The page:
Heterogeneous integration (HI) has significant implications for the medical, health, and wearables industry. At Promex, we utilize a variety of complex assembly processes to achieve HI for medical and biotech applications. This post will take a closer look at the processes associated with assembling these classes of devices.

Figure 1 provides a high-level overview of our approach. Nearly every project these days incorporates some classic surface-mount technology (SMT) assembly to put standard parts on a circuit board, substrate, or flexible substrate. In the environment that we work in, many devices utilize bare die; so, with HI, we have the ability to start out with a wafer that comes out of a foundry and further process it – putting on die-attach materials, thinning it, sawing it, etc. We feed that into the later processes beyond conventional surface mount. In addition, in the medical and biotech devices that incorporate HI, there are almost always some unique specialized parts that have chemistries, optical characteristics, or specialized requirements of some sort that need to be accommodated in the assembly process.

Generic heterogeneous process flow

Figure 1. Generic heterogeneous process flow

The processes beyond surface mount are shown in Figure 2. We start with wafers that come out of fabs, we backgrind and saw them, and we may apply a die attach film (DAF) if appropriate. Then, we take a surface-mount assembly from our SMT process, and we place die, cure the attach materials, plasma clean the surfaces, create and encapsulate the wire bonds, and perform a final cure. Throughout this flow, as the figure illustrates, a wide variety of material and processing options are available to ensure that we can meet specific requirements for particular applications.

Figure 2. Conventional die attach on SMT subassembly

Finally, we come to the specialized processing that is truly unique to HI. Table 1 shows some of the specialized components that HI may require us to combine with conventional microelectronics and electronic assemblies. Each of these components often brings some unique requirements. Looking at how one can modify the processes to accommodate these challenges yields the solutions shown at right. Thus, each job that requires HI necessitates a careful analysis of the parts requirements and available capabilities to determine the best approach.

Table 1. HI solutions to specialized-component assembly challenges

Real-world examples

Figure 3 pictures some of the HI devices we’ve built over the past decades for medical, biotech, and other applications. To illustrate the scale of these minuscule parts, we’ve included a dime, which is about 18mm in diameter. At the upper left is an RF tissue marker for targeting cancer that’s injected using a hypodermic needle. The marker contains about 15 parts and is less than 1mm wide and 1.3mm in diameter. The device at the upper right is what we call a nine-die stack. It consists of three stacks of three die, with spacers between them, then “waterfall” wire-bonded to the substrate. This is technically on the edge of being an HI device, but it’s a fairly common assembly for us.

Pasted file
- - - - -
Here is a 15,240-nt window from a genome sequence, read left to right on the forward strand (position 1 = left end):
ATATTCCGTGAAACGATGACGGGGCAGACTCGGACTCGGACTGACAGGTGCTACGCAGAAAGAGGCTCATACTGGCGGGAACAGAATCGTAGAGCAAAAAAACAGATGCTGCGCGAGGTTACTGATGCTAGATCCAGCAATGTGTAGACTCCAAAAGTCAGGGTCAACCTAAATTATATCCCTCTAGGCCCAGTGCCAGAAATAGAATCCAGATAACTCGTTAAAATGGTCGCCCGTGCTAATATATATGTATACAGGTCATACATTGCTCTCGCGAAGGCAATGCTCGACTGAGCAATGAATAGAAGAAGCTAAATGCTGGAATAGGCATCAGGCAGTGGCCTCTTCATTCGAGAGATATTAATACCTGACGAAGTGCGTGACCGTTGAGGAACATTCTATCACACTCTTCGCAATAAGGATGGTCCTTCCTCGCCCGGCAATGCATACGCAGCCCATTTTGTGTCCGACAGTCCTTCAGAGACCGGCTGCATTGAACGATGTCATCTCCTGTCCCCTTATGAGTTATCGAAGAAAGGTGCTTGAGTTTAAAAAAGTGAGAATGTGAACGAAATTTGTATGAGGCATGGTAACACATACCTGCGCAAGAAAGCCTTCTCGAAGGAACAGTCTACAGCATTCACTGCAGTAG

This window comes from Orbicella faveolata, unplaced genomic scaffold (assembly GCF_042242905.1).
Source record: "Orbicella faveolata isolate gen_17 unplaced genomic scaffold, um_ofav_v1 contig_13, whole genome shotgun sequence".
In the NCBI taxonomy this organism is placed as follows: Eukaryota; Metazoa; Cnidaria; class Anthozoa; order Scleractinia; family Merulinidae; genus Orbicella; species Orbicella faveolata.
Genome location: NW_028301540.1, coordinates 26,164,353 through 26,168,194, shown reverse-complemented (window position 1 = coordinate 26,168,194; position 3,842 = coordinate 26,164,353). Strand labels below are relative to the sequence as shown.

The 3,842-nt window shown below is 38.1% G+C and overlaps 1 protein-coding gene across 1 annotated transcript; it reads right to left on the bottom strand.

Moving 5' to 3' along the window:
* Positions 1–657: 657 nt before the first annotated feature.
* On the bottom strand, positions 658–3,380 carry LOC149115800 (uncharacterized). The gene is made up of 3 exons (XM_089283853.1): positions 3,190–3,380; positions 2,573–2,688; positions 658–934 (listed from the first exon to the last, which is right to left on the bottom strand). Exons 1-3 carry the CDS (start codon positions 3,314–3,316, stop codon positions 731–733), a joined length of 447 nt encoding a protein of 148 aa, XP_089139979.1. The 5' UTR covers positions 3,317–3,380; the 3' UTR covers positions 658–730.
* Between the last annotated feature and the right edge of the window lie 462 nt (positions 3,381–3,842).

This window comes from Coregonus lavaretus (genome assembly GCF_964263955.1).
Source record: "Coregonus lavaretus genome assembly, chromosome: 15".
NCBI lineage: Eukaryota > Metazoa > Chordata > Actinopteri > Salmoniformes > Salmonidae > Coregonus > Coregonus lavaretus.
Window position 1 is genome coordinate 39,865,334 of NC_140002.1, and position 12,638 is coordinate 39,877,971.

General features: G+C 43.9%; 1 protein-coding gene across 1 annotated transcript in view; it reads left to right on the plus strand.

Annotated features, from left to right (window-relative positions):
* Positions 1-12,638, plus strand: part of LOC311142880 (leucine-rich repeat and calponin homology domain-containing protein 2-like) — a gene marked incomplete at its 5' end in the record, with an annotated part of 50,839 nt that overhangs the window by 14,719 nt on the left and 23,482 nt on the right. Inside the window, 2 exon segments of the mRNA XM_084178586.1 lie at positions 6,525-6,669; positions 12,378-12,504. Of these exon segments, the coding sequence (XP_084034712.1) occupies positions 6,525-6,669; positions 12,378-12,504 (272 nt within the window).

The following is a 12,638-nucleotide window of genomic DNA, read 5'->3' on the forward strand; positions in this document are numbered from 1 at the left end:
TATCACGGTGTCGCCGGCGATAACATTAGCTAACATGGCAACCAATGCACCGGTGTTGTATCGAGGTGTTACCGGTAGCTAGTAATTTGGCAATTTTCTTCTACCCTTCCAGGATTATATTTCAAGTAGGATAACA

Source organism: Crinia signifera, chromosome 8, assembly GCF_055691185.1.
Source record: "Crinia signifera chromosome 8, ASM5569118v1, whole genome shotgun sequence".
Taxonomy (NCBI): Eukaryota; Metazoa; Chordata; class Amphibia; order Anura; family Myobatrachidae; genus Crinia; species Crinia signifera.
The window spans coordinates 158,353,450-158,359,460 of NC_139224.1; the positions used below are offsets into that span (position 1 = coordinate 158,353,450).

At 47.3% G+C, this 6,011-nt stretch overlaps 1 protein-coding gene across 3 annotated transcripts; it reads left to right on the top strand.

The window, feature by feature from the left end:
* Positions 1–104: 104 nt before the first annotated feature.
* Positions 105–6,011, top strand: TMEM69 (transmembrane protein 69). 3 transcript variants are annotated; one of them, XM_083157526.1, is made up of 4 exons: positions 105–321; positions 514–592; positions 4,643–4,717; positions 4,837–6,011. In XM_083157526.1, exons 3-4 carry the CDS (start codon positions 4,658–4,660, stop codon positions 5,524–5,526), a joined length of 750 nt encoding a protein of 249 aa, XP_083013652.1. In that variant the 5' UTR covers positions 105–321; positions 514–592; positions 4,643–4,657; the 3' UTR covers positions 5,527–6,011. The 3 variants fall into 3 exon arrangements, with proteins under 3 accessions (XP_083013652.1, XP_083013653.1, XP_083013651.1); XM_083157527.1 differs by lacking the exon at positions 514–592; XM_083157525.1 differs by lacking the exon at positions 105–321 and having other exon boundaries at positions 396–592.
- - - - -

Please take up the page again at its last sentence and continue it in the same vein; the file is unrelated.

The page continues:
Figure 3. HI devices

The large device at the lower right is a microelectromechanical systems (MEMS) device interconnected to an application-specific integrated circuit (ASIC) with thousands of solder tip copper pillars; the ASIC is in turn mounted with DAF to a circuit board. The next three devices to the left, labeled “multiple-channel spectrometer,” are highly complex assemblies that incorporate tens of parts. In one case, these comprise LEDs, dichroic filters, optical channels, and, in the case of the detector, a lens, a series of other dichroic filters, and photodetectors. All these devices are part of an instrument that illuminates a sample that fluoresces when a pathogen is present that matches the chemistries hat have been introduced.

The lower-left device is a small circuit board containing a custom semiconductor device with chemistries on it that are susceptible to combinations of alleles, or gene variants, found in DNA. When a combination that’s appropriate for the chemistry is associated with it, the device gives out an electronic indication. The last two devices (middle, at far left) are two different sides of a stereoscopic camera used for endoscopic surgery. These cameras deliver high-definition stereo images. An optical chain goes on top of the upper version, and then we incorporate the whole thing, at a higher level, into a final subassembly.

These are just a few of the kinds of projects utilizing HI that Promex can help you develop, ensuring creation of a compact device that meets the needs of your medical, biotech, or wearable application.